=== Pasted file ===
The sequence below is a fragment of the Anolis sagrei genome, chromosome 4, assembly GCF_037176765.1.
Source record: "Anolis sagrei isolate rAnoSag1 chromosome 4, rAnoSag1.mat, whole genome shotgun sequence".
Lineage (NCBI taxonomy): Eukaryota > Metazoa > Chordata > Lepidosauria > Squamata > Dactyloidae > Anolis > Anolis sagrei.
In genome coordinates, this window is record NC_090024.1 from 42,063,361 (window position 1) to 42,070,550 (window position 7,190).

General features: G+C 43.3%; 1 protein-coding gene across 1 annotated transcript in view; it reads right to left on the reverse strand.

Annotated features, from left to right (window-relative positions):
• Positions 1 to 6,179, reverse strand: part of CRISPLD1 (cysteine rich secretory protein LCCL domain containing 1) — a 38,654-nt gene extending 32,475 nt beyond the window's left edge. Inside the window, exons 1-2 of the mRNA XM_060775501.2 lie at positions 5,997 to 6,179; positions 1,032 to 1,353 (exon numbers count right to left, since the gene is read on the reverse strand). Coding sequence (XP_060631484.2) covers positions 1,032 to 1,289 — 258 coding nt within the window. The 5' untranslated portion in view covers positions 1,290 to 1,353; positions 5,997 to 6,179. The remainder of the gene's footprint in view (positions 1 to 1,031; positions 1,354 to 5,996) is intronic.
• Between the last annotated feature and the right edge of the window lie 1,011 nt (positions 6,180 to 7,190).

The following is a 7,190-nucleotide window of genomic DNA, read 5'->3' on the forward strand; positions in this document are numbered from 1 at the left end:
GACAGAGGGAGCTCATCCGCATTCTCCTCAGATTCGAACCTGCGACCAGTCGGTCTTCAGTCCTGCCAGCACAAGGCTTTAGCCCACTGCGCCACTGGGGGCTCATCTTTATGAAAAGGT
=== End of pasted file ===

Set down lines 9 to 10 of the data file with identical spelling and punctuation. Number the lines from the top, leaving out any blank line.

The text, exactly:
The following is a 7,190-nucleotide window of genomic DNA, read 5'->3' on the forward strand; positions in this document are numbered from 1 at the left end:
GACAGAGGGAGCTCATCCGCATTCTCCTCAGATTCGAACCTGCGACCAGTCGGTCTTCAGTCCTGCCAGCACAAGGCTTTAGCCCACTGCGCCACTGGGGGCTCATCTTTATGAAAAGGT